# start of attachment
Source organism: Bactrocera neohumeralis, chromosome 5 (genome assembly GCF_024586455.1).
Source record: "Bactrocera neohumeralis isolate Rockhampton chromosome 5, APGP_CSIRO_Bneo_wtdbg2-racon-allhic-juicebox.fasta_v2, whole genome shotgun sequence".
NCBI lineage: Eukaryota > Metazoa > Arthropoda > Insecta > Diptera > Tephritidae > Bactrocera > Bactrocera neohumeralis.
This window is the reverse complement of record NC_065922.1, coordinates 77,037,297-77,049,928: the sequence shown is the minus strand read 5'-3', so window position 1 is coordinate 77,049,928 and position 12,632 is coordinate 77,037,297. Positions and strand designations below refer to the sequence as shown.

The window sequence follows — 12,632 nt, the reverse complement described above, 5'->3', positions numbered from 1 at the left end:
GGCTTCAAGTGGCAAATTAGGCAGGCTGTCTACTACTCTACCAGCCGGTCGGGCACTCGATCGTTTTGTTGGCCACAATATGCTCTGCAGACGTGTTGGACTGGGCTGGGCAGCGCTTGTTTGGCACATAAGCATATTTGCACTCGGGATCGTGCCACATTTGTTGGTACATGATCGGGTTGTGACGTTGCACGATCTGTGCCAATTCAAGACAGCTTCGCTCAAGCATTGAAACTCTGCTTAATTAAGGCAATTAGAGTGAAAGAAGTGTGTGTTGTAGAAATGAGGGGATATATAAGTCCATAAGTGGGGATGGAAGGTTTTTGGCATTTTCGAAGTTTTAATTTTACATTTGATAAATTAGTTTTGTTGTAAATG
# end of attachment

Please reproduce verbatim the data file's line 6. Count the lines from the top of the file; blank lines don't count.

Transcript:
GGCTTCAAGTGGCAAATTAGGCAGGCTGTCTACTACTCTACCAGCCGGTCGGGCACTCGATCGTTTTGTTGGCCACAATATGCTCTGCAGACGTGTTGGACTGGGCTGGGCAGCGCTTGTTTGGCACATAAGCATATTTGCACTCGGGATCGTGCCACATTTGTTGGTACATGATCGGGTTGTGACGTTGCACGATCTGTGCCAATTCAAGACAGCTTCGCTCAAGCATTGAAACTCTGCTTAATTAAGGCAATTAGAGTGAAAGAAGTGTGTGTTGTAGAAATGAGGGGATATATAAGTCCATAAGTGGGGATGGAAGGTTTTTGGCATTTTCGAAGTTTTAATTTTACATTTGATAAATTAGTTTTGTTGTAAATG